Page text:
Grinding large bearings to micron precision

Case study: This application describes the vital role of encoders in the finishing process of giant bearings.

10/28/2013


Eive Johansson, KMT Lidköping VTG chief designer, is shown with the VTG4000 vertical turning grinding machine. Courtesy: Renishaw plc.Encoders play a vital role in the finishing process of giant bearings. This application illustrates one of numerous industries where encoders are at work, although it’s not an example of the extreme length position measurement possible—as discussed in the article “Long-length linear encoders look lively.” Actual measurement lengths required are likewise application dependent. 

It takes an extraordinary machine-tool system to produce large as well as precise parts in an efficient manner. A case in point is KMT Lidköping’s new VTG4000 (vertical turning grinding) machine that enables the manufacture of massive bearings for utility-scale wind turbines and other large components. Three kinds of encoders from Renishaw plc serve as a critical complement to the machine’s accurate and rapid operation. 

Lidköping company, based in the town of the same name in central Sweden, has a long history as a grinding specialist. It has produced grinding machines since the 1920s, supplying major bearing manufacturers worldwide. More recently, the company became part of the KMT group.

VTG4000 accommodates parts exceeding 4,000 mm (13.1 ft) diameter—that includes the size of the largest wind turbine bearings. Eive Johansson, Lidköping’s VTG chief designer, referred to the manufacture of these components in terms of “hard turning and grinding, which can be very demanding.” In addition, the machine’s positioning accuracy relates directly to the finished bearings’ quality.

“VTG4000 has been proven to achieve an exceptional form deviation of less than 1 µm (0.00004 in.), with feed resolution in 0.1 µm steps.” Johansson said. This compares to about a 3 µm form deviation obtainable with a standard machine that’s larger and uses ballscrews on the axes, he explained.

Three types of bearings are involved in a utility-scale wind turbine. Pitch bearings at the base of the blades are the largest (up to 4,000 mm diameter) and probably the most important since they permit blade pitch adjustment to accommodate wind speed variability. Also important are the main shaft bearings for the shaft that connects the turbine rotor to the gearbox and generator in the nacelle and yaw bearings that allow the nacelle to swivel into the wind. (See Ref. 4 for an overview of wind turbine operation, including blade pitch, rotor shaft, and yaw axis functions.)

VTG4000 is built around a core of linear slides which combined with other structures and linear motors leads to a stiff machine system. Dynamic stiffness is a further requirement for high-accuracy grinding machines.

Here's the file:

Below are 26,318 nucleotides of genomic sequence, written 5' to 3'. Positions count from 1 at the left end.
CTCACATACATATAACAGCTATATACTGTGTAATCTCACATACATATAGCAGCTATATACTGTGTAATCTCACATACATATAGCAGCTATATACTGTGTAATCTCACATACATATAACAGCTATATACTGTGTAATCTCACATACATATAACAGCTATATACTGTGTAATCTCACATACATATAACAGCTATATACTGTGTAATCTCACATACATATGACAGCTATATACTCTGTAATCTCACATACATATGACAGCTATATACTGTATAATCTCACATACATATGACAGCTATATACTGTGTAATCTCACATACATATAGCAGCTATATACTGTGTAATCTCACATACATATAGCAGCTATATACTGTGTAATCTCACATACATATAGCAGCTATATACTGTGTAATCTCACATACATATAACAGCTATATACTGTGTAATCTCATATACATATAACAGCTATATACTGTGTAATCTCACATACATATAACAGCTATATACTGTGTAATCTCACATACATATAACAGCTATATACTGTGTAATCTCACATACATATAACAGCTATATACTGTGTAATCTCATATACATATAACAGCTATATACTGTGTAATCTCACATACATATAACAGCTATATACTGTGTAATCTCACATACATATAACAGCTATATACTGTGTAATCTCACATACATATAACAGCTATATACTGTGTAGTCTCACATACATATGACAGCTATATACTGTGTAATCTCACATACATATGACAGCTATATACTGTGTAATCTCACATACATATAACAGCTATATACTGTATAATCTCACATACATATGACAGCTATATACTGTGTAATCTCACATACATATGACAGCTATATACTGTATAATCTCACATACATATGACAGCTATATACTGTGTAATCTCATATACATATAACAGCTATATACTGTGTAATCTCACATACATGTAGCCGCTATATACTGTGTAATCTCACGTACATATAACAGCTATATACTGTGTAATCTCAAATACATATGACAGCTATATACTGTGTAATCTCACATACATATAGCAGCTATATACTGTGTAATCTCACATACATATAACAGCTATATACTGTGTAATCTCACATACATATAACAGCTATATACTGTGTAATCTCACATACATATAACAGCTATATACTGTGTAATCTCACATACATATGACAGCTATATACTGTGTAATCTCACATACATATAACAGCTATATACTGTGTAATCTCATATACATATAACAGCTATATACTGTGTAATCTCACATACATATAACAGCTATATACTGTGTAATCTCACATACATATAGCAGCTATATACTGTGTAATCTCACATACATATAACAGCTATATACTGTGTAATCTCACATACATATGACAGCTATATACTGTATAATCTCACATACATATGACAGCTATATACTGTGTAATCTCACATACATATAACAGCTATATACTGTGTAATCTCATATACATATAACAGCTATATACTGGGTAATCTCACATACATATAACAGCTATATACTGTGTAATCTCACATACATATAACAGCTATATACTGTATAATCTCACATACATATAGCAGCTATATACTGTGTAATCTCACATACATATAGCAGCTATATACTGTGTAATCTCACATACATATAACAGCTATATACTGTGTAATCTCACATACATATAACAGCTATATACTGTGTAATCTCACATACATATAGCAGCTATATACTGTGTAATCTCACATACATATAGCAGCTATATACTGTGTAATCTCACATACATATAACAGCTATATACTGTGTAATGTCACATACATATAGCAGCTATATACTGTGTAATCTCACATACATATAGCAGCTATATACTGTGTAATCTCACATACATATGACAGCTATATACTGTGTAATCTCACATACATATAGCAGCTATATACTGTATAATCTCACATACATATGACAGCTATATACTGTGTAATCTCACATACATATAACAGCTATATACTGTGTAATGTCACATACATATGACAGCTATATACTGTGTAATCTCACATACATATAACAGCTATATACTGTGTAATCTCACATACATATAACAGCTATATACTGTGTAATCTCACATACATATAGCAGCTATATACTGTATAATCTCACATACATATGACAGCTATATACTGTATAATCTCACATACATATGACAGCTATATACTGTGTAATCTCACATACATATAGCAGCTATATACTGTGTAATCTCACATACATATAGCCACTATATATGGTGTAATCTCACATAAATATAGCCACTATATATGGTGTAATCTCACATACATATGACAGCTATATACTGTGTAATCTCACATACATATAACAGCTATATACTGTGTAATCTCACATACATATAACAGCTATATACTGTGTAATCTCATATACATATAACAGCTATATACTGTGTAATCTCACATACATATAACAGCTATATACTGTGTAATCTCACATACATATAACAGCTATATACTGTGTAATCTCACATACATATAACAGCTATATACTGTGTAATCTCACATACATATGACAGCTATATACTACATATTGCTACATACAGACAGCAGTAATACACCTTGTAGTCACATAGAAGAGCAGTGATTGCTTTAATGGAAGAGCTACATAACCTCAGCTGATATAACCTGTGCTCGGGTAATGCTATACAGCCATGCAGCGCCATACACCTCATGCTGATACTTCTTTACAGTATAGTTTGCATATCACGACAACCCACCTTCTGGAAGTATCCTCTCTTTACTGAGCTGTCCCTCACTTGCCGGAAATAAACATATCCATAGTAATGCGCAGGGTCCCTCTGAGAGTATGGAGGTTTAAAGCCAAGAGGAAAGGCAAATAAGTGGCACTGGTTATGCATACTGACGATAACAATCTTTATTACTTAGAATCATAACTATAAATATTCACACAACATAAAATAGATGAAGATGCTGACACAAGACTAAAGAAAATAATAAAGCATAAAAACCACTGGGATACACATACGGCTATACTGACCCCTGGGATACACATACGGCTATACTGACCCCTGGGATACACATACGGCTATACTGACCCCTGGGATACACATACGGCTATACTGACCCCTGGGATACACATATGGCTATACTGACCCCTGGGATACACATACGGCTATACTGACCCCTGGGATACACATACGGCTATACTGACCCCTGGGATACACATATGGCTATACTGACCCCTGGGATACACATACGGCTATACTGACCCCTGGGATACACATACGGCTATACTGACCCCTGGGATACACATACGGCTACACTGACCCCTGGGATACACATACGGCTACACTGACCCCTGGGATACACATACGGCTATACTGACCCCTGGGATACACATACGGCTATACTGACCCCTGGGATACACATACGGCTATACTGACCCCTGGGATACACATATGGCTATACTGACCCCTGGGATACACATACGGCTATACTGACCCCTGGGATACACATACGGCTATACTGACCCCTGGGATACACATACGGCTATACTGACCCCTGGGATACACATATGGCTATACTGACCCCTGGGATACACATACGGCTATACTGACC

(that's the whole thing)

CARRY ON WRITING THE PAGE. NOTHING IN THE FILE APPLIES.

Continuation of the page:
“To achieve dynamic stiffness we need high gain, and the gain is linked to the quality of the encoder scales,” Johansson continued.

Only one setup needed

VTG4000 features two machining heads able to perform both turning and grinding, as needed. Moreover, the design is such that the workpiece doesn’t need to be removed between machining operations. The two heads are positioned with the linear slides along the machine’s 4.5-m long x-axis, and when they’re placed at opposite sides of the workpiece, grinding and/or turning tools can access the outside of the part. This is where the linear encoders’ precise position measurements come into play.

Lidköping selected Renishaw linear scales based on testing and performance comparison of different scales on its in-house reference slide. Other important considerations that led to the selection were availability of the linear encoders with a continuous length of at least 4.5 m and superior resistance to dirt. The result was that Renishaw Signum optical encoders are fitted to all four linear slides of VTG4000. These noncontact encoders carry a total accuracy spec of better than ±4 µm over a 5-m length.

As discussed in the main article and Ref. 1, proper setup is vital to a successful encoder installation. Renishaw encoders come with an integral setup LED to speed installation and eliminate the need for complex external/separate setup equipment or oscilloscopes, according to the company.

Lidköping’s Johansson specifically noted the easy setup of the encoders.

“With the scale attached [to the machine structure] and the read head approximately located, the indicator lights make it very easy to see how well the two elements are aligned and then make the final adjustments,” he added.

For the rotary table portion of VTG4000, the same type of analysis was done, which led to the selection of Renishaw Signum optical rotary (angle) encoders. These units feature a one-piece stainless steel ring with the 20 µm measurement scale marked directly on the periphery.

The third kind of encoder used in the grinding machine is Renishaw’s LM10 magnetic encoder—fitted to the B-axes of the grinding heads. Inherent immunity to harsh machining conditions is one of the features of noncontact LM10 magnetic encoders (see main article), including IP68 sealing of the read head. Overall, LM10 allows up to 100 m travel and high-speed operation of up to 25 m/s (82 ft/s) or 4 m/s at 1 µm resolution.

As this application illustrates, linear encoders often work together with rotary models.

- Frank J. Bartos, PE, is a Control Engineering contributing content specialist. Reach him at braunbart(at)sbcglobal.net 

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Link to the following related articles below.

Ref. 1 - LLL encoder addendum (See link at bottom.)

Ref. 4 – Winds of change for power and control

Long-length linear encoders look lively (See link at bottom.)



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